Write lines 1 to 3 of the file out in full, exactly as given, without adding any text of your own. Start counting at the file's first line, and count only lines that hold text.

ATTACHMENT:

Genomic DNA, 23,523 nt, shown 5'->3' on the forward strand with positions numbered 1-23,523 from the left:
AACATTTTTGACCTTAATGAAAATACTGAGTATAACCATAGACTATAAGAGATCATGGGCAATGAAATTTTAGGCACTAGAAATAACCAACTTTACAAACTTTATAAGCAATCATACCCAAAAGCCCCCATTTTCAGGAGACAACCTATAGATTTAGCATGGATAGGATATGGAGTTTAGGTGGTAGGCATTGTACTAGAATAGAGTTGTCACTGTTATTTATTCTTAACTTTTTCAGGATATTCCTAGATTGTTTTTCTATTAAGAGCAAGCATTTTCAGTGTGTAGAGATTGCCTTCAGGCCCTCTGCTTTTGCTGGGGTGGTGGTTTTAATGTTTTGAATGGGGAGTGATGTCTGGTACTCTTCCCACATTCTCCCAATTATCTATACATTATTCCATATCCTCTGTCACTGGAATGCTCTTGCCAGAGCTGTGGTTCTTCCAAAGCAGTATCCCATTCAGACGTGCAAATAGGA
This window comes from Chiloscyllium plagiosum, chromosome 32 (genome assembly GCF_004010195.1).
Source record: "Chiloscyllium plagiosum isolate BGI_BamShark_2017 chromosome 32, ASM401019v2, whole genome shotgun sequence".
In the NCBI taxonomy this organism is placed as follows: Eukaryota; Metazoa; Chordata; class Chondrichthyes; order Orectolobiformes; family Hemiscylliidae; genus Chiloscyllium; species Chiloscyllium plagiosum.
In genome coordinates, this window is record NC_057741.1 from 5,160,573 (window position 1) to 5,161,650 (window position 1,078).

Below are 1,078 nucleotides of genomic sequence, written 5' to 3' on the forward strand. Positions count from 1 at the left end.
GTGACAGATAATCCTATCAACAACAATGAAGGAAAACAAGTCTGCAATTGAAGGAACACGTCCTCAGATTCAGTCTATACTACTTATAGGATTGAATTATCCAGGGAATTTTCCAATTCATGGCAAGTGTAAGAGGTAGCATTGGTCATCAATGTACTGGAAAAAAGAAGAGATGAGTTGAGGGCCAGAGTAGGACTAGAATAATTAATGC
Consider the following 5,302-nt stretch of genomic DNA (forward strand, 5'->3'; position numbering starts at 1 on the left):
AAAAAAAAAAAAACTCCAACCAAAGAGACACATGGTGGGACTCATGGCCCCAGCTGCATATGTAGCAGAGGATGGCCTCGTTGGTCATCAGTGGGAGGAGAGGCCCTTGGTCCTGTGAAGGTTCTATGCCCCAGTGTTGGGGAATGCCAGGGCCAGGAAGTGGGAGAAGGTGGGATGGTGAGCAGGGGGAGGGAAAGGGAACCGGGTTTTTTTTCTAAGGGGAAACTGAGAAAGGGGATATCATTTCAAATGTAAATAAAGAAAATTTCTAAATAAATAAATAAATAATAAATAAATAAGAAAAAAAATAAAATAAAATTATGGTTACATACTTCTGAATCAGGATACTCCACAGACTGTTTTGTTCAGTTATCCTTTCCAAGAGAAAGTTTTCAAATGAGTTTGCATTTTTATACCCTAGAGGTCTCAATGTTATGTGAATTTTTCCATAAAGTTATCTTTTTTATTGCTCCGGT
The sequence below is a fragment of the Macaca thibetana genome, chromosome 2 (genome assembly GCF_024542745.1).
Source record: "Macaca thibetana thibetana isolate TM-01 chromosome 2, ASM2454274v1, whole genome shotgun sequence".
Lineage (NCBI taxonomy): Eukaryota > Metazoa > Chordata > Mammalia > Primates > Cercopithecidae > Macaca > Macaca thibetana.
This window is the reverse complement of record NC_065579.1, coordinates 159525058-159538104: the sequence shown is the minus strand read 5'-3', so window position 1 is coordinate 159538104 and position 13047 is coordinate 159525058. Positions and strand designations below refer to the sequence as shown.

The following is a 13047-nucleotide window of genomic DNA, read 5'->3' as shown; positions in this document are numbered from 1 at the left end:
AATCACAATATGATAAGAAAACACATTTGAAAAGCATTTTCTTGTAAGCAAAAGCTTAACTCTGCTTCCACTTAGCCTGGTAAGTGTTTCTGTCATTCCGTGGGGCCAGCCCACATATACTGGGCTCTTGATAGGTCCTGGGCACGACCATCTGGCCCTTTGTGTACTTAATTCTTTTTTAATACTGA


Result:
Genomic DNA, 23,523 nt, shown 5'->3' on the forward strand with positions numbered 1-23,523 from the left:
AACATTTTTGACCTTAATGAAAATACTGAGTATAACCATAGACTATAAGAGATCATGGGCAATGAAATTTTAGGCACTAGAAATAACCAACTTTACAAACTTTATAAGCAATCATACCCAAAAGCCCCCATTTTCAGGAGACAACCTATAGATTTAGCATGGATAGGATATGGAGTTTAGGTGGTAGGCATTGTACTAGAATAGAGTTGTCACTGTTATTTATTCTTAACTTTTTCAGGATATTCCTAGATTGTTTTTCTATTAAGAGCAAGCATTTTCAGTGTGTAGAGATTGCCTTCAGGCCCTCTGCTTTTGCTGGGGTGGTGGTTTTAATGTTTTGAATGGGGAGTGATGTCTGGTACTCTTCCCACATTCTCCCAATTATCTATACATTATTCCATATCCTCTGTCACTGGAATGCTCTTGCCAGAGCTGTGGTTCTTCCAAAGCAGTATCCCATTCAGACGTGCAAATAGGA
This window comes from Chiloscyllium plagiosum, chromosome 32 (genome assembly GCF_004010195.1).